Tullow Oil Plc has hinted that Kenya cannot produce oil at a cost below $25 a barrel, indicating the extent of the country’s exposure to plummeting crude prices.
Even at that price, the oil exploration company said that it would only recover its cost of investment –capital and operational expenditure- as well as the cost of transporting crude, meaning that the oil should be priced higher for the company and government to make profit from its sale.
The break even price is important as it determines the level at which an oil producer can stay in the market when prices are sinking.
This comes as international crude prices remain at prices last seen in 2003, with a barrel averaging $30.
In Thursday’s trading, US benchmark crude West Texas Intermediate for March delivery fell to $26.90 a barrel while Brent crude for April delivery fell to $30.52 a barrel owing to increased output from members of the organization of petroleum exporting countries (Opec).
LOW PRICES COULD PERSIST
Both World Bank and the International Energy Agency have warned that the low crude prices could persist this year, with the Bretton woods institution indicating that oil prices will only hit an average high of $37 a barrel in 2016.
The low prices are expected to be sustained by increased output from Opec members, reduced demand from China resulting from a slowdown in the growth of the Asian economy and the entry of Iran in the crude market following the recent lifting of sanctions against it by the west.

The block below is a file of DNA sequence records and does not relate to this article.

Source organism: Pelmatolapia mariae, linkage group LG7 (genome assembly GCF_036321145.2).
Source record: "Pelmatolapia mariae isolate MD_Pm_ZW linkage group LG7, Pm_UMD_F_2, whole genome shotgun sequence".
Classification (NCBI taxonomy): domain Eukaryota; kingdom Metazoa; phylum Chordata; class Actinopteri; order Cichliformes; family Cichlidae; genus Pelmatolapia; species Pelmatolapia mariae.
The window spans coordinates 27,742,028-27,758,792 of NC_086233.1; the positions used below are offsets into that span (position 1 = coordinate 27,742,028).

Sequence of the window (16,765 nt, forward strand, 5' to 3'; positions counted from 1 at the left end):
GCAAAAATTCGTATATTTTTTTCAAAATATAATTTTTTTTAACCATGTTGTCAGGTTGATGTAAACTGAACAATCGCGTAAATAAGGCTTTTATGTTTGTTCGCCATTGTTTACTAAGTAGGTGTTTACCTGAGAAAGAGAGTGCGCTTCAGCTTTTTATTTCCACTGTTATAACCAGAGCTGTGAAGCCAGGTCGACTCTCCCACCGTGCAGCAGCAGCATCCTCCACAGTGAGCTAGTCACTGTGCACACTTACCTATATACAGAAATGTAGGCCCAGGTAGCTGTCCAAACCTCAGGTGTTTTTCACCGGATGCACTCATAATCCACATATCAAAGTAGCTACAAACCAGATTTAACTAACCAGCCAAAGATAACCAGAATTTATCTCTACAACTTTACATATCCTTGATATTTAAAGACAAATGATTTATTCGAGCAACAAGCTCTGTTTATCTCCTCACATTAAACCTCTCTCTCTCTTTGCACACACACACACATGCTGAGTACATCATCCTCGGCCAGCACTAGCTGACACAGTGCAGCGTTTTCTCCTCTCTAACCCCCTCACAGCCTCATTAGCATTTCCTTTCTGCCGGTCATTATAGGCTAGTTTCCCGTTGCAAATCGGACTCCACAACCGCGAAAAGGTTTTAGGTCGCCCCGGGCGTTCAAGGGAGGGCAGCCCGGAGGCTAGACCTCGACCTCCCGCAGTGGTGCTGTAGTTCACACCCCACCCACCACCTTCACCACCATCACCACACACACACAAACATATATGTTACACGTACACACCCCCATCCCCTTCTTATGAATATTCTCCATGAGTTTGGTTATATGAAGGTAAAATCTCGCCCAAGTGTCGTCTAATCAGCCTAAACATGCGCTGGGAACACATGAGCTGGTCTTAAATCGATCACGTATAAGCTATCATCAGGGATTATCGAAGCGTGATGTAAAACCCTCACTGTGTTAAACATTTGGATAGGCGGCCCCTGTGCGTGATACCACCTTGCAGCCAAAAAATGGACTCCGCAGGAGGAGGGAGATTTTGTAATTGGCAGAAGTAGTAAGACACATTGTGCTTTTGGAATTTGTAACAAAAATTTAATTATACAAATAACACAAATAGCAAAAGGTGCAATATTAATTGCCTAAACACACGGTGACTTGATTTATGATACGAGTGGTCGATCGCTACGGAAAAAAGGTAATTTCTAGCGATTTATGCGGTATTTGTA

Analysts say that while the minimum price of $25 a barrel offers only a thin margin to the oil company, it gives confidence to investors in the proposed crude pipeline traversing northern Kenya to the Lamu port, which could be fully utilised in future when oil prices pick up.
“This is important news that suggests Kenya’s oil is viable even at the current low global prices albeit at a razor thin profit margin. It means that infrastructure can actually be developed along the proposed northern Kenya pipeline route to the port city of Lamu. Kenya is one of the few low cost developments available in the world,” said Standard Investment Bank in a research note.
Tullow considers the Kenyan resource “world class oil resilient to low oil prices”.
On Wednesday, Tullow said that it will prioritize oil production in West Africa and drive further reductions in operating costs and capital expenditure.
The British oil explorer also plans to reduce its capital expenditure this year to $900 million from last year’s budget of $1.7 billion, putting into question the prospects of achieving the government’s target of pumping the first oil in September this year.
Tullow intends to further slash its capital expenditure to $300 million by 2017 should the prevailing low crude prices persist.